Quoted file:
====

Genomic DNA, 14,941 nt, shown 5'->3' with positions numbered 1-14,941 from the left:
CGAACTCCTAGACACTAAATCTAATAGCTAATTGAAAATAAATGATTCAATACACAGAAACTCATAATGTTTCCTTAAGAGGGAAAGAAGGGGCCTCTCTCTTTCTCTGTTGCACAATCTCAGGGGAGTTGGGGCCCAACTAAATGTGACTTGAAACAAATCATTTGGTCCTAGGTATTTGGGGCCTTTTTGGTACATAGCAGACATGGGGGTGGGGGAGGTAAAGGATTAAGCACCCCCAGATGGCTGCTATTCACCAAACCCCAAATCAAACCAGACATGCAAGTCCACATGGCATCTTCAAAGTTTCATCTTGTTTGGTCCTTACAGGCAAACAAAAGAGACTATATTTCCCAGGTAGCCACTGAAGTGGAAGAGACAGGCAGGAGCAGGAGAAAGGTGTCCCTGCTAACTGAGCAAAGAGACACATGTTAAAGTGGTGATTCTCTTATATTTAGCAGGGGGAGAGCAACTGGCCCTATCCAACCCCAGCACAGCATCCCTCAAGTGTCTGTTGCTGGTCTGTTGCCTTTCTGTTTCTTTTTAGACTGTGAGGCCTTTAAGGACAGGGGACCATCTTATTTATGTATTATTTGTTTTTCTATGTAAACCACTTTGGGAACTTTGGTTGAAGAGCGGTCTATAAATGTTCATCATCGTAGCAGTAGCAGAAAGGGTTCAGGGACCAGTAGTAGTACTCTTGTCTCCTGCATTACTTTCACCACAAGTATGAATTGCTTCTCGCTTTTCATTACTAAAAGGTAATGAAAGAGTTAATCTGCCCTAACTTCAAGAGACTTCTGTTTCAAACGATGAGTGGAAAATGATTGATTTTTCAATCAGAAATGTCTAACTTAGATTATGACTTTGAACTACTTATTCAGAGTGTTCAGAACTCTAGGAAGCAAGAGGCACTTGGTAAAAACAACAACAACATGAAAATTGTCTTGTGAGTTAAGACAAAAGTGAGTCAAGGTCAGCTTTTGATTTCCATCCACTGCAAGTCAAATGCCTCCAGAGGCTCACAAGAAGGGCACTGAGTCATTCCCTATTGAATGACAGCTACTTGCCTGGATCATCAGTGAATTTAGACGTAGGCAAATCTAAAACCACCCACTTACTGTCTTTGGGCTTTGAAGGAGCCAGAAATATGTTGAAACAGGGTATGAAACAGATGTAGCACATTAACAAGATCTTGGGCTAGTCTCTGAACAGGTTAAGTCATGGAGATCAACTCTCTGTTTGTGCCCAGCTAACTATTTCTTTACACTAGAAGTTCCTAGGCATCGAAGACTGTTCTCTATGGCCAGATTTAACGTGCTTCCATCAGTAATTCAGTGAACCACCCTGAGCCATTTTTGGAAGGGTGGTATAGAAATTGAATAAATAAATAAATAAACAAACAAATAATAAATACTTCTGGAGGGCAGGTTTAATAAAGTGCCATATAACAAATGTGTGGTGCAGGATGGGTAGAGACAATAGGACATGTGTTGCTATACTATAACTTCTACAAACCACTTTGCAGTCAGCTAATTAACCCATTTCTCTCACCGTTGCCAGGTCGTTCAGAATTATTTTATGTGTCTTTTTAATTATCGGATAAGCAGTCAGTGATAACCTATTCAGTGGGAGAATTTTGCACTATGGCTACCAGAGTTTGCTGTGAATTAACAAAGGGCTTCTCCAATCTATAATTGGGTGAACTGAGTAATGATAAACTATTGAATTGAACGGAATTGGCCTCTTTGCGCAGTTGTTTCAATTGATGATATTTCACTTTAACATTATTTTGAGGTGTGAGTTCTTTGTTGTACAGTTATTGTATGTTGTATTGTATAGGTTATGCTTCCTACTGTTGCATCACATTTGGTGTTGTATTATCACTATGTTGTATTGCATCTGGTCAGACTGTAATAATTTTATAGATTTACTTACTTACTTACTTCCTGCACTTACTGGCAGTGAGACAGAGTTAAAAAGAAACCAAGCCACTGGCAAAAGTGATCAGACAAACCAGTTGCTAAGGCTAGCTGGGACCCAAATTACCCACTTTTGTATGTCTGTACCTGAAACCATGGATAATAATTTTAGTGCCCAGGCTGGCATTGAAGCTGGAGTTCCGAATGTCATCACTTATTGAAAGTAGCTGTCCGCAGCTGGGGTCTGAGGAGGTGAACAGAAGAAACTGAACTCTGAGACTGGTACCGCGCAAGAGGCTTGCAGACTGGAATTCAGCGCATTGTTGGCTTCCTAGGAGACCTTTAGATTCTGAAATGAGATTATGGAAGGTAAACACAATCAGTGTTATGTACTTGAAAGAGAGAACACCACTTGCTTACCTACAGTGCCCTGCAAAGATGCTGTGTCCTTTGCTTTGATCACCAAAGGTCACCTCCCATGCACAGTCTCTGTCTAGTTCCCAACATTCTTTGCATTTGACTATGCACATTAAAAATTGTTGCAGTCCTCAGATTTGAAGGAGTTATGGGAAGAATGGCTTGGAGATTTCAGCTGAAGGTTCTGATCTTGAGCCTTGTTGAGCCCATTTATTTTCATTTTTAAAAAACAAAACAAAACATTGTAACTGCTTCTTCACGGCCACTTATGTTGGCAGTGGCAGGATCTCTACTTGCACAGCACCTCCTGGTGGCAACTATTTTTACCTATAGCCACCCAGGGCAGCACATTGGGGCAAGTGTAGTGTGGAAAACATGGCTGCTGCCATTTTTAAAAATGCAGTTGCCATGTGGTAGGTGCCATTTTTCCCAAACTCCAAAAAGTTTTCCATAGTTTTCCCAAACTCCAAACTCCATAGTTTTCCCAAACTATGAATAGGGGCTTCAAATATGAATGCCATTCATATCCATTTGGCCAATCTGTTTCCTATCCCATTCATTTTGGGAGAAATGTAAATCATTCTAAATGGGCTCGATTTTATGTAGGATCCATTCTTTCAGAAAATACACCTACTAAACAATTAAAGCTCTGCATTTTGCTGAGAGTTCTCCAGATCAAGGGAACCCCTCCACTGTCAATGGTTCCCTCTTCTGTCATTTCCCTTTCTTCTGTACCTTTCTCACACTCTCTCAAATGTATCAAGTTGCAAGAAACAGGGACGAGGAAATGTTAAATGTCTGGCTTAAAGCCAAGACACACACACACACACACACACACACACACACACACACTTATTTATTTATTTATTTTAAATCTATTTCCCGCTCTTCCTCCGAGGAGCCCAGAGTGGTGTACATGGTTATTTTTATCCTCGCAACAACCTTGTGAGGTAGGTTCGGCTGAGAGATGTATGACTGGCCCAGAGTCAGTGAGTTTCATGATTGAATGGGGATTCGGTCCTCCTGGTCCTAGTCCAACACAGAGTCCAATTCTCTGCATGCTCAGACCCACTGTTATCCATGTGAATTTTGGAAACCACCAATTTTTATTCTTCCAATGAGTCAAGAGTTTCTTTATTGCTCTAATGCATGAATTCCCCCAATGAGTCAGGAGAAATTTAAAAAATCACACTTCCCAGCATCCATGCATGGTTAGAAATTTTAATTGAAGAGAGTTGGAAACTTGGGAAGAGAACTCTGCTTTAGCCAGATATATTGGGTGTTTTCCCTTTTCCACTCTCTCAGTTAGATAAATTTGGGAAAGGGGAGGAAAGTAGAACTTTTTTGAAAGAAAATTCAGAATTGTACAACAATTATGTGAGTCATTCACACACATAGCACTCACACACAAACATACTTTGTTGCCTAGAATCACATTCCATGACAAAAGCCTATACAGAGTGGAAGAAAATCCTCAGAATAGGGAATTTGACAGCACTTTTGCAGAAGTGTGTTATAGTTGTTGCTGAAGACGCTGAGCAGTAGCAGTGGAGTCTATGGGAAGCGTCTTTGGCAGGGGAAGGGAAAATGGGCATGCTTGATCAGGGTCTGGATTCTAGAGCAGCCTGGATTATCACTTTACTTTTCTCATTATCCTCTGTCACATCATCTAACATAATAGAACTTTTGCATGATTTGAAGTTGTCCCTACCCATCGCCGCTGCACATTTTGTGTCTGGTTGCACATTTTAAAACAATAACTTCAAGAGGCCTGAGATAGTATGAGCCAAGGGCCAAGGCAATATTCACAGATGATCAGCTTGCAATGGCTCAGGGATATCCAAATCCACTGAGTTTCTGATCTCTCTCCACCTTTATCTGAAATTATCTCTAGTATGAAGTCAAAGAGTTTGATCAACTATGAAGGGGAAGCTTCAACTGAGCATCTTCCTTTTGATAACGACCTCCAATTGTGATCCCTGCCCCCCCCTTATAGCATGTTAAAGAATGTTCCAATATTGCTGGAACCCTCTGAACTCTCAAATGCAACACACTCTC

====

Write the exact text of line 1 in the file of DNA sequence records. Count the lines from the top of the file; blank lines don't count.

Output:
Genomic DNA, 14,941 nt, shown 5'->3' with positions numbered 1-14,941 from the left: